A recent story in The Wall Street Journal about the ripple effect of technology glitches at U.S. airlines — inconveniencing thousands of travelers, spawning long airport lines, delaying or canceling flights — got me thinking.
More often than not, the root cause has been said to be some sort of maintenance or software update that goes awry. This got me further thinking: did these companies even know that a change was being introduced into the system that they rely on to keep their business running?
Change Management is something that should be top-of-mind when working with an internal or external service partner.
In fact, part of the engagement has to be letting the partner know what the restrictions are (i.e., “no change” or “change restriction” periods).
So, for example, as the summer travel season kicks into high gear, you don’t do a possibly intrusive maintenance or risky system update during critical customer demand periods.
You can get mad or you can get smart. AIS suggests getting smart because maintenance and system updates have to happen.
Take the extra step to make sure your service provider has a deep understanding of your business model and key processing timeframes.
For example, your provider should know if your business has weekly or cyclical periods of high processing windows that make scheduling medium and high risk changes undesirable.
Your provider should maintain a database of critical processing windows for their customers and ensure that the database is reviewed during the change approval process to avoid, where possible, scheduling changes during your critical processing windows.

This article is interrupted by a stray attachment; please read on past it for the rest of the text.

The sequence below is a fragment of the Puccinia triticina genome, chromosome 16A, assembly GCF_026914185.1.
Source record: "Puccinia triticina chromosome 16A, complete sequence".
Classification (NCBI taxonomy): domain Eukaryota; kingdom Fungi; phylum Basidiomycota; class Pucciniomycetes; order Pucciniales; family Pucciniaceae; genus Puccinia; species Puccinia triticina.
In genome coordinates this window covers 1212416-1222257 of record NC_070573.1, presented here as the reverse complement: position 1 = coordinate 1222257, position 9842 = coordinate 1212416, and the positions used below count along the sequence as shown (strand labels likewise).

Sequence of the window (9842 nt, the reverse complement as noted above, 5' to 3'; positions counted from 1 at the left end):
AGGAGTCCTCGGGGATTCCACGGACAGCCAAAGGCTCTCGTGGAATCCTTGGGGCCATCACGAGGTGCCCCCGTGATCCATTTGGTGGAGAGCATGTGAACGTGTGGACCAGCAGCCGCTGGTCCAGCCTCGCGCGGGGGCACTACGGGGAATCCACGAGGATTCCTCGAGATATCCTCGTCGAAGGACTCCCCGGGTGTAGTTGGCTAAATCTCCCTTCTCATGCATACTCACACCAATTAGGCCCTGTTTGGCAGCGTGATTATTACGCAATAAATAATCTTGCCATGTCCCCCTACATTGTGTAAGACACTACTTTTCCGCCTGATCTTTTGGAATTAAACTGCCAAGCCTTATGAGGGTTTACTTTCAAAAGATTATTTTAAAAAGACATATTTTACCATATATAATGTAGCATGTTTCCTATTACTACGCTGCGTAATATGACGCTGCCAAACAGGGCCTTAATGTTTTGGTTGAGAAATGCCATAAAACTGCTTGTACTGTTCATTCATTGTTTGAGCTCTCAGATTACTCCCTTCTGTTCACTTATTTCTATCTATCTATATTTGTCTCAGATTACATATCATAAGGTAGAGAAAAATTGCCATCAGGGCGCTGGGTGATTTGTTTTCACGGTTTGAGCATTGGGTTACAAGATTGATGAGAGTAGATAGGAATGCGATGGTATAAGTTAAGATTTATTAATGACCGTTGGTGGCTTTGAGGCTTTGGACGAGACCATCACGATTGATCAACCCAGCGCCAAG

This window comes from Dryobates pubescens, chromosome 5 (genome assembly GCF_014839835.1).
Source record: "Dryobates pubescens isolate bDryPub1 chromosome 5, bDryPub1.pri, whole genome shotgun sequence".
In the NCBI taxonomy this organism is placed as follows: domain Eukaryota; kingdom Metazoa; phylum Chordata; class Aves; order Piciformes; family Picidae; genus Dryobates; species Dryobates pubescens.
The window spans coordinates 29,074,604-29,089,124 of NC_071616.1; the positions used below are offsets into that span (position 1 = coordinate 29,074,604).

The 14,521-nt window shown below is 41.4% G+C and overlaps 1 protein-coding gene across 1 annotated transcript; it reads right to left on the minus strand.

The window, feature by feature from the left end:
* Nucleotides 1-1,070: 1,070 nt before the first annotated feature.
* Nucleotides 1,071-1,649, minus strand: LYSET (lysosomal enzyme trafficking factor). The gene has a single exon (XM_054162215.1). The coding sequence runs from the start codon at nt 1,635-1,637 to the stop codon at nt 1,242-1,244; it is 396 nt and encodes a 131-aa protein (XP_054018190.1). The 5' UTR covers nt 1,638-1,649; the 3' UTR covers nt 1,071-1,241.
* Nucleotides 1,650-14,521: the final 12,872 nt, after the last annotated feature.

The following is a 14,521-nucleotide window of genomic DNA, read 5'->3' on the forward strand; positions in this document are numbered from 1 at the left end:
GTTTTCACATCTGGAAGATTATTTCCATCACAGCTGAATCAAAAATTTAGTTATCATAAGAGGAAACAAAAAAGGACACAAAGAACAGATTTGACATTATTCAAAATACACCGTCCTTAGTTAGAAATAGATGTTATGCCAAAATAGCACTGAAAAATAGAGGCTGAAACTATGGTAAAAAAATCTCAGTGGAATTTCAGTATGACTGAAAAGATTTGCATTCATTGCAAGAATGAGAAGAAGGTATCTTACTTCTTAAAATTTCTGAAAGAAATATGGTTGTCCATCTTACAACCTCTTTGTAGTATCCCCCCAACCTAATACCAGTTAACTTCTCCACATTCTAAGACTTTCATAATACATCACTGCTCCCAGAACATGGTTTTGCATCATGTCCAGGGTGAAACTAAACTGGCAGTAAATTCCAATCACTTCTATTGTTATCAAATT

Here at AIS, I have made it a point to continually engage with our customers to verify current change restriction periods remain as scheduled and when necessary, obtain approval for unscheduled changes.
About the Author
Frank Gaff is VP of Service Assurance and Chief Compliance Officer. He has over 30 years of experience in IT, data center, and telecommunications operations. At AIS, he is responsible for the Service Delivery and Client Services organization, managing the client experience from order entry to service implementation and on-going 24x7x365 client support.
Mr. Gaff took over responsibility for compliance and drove company efforts to complete the SSAE 16 SOC 1 Type 2, the SSAE 16 SOC 2 Type 2, and the SSAE 16 SOC 3 audits for our San Diego and Phoenix enterprise-class data centers. He also spearheaded the AIS Change Management and Incident Management procedures that were developed and implemented using the Information Technology Infrastructure Library (ITIL) architecture.